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Entropy evaluation and security measures for reliable single/multi-factor biometric authentication and biometric keys

The growing deployment of biometrics as a proof of identity has generated a great deal of research into biometrics in recent years, and widened the scope of investigations beyond improving accuracy into mechanisms to deal with serious concerns raised about security and privacy due to the potential misuse. of the collected biometric data along with possible attacks on biometric systems. The focus on improving performance of biometric authentication has been more on multi-modal and multi-factor biometric authentication in conjunction with designing recognition techniques to mitigate the adverse effect of variations in recording conditions. Some of these approaches together with the emerging developments of cancellable biometrics and biometric cryptosystems have been used as mechanisms to enhance security and privacy of biometric systems. This thesis is designed to deal with these complimentary and closely related issues through investigations that aim at understanding the impact of varying biometric sample recording conditions on the discriminating information content (entropy) of these samples, and to use the gained knowledge to (1) design adaptive techniques for improved performance of biometric authentication, and (2) propose and test a framework for a proper evaluation of security of all factors/components involved in biometric keys and multi-factor biometric authentication. The first part of this thesis consists of a set of theoretical and empirical investigations designed to evaluate and analyse the effect of emerging developments in biometrics systems, with a focus on those related to biometric entropy and multi-factor authentication. The analysis of different biometric entropy measures, proposed in the literature, reveals that variations in biometric sample quality lead to variations in the correlation between biometric entropy values calculated using any of the known measures and the accuracy of the biometric recognition. Furthermore, analysis of the spatial distribution of entropy values in face images reveals a non-uniform distribution. The widely expected inherent individual differences in biometric features entropy will also be confirmed. Moreover, we uncover a myth reported in the literature about near perfect accuracy of certain quality-based adaptive recognition schemes.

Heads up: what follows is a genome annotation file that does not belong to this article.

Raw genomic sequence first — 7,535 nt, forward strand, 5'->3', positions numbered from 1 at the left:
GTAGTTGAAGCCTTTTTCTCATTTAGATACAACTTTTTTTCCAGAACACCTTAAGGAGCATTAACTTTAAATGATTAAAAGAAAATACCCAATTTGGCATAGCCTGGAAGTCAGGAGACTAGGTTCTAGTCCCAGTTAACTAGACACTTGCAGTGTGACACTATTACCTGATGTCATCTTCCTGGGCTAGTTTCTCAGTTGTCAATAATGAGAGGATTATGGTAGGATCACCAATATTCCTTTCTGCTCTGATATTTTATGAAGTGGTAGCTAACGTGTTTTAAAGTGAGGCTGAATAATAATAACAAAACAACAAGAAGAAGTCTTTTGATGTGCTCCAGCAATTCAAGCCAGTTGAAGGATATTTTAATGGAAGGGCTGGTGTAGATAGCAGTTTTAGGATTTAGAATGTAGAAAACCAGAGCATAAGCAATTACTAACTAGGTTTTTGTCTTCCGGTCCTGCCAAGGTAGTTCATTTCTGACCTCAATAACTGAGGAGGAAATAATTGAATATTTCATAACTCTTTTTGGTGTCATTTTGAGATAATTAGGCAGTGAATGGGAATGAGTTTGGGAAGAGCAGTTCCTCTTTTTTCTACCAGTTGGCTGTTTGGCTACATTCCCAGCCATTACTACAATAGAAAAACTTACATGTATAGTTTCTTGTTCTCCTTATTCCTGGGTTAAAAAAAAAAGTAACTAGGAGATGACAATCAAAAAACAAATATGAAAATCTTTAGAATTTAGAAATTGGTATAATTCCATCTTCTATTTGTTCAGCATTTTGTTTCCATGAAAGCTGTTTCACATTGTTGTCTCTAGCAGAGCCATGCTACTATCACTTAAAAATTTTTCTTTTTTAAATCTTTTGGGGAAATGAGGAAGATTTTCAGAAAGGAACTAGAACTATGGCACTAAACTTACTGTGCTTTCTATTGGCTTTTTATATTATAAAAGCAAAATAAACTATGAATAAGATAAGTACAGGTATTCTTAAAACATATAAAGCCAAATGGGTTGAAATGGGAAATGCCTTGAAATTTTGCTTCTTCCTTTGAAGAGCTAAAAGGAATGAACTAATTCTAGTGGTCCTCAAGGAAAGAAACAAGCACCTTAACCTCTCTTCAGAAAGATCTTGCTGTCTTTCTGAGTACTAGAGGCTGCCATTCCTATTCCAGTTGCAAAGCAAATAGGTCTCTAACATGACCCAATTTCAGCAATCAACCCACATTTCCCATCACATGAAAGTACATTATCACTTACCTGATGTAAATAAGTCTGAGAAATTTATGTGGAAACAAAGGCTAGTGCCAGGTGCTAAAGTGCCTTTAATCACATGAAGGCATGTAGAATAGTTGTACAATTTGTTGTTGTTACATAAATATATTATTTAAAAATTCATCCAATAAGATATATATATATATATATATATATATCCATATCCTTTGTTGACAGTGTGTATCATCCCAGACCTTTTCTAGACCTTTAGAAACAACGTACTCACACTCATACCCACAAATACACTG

Date January 2013
CreatorsAl-Assam, Hisham
PublisherUniversity of Buckingham
Source SetsEthos UK
Detected LanguageEnglish
TypeElectronic Thesis or Dissertation

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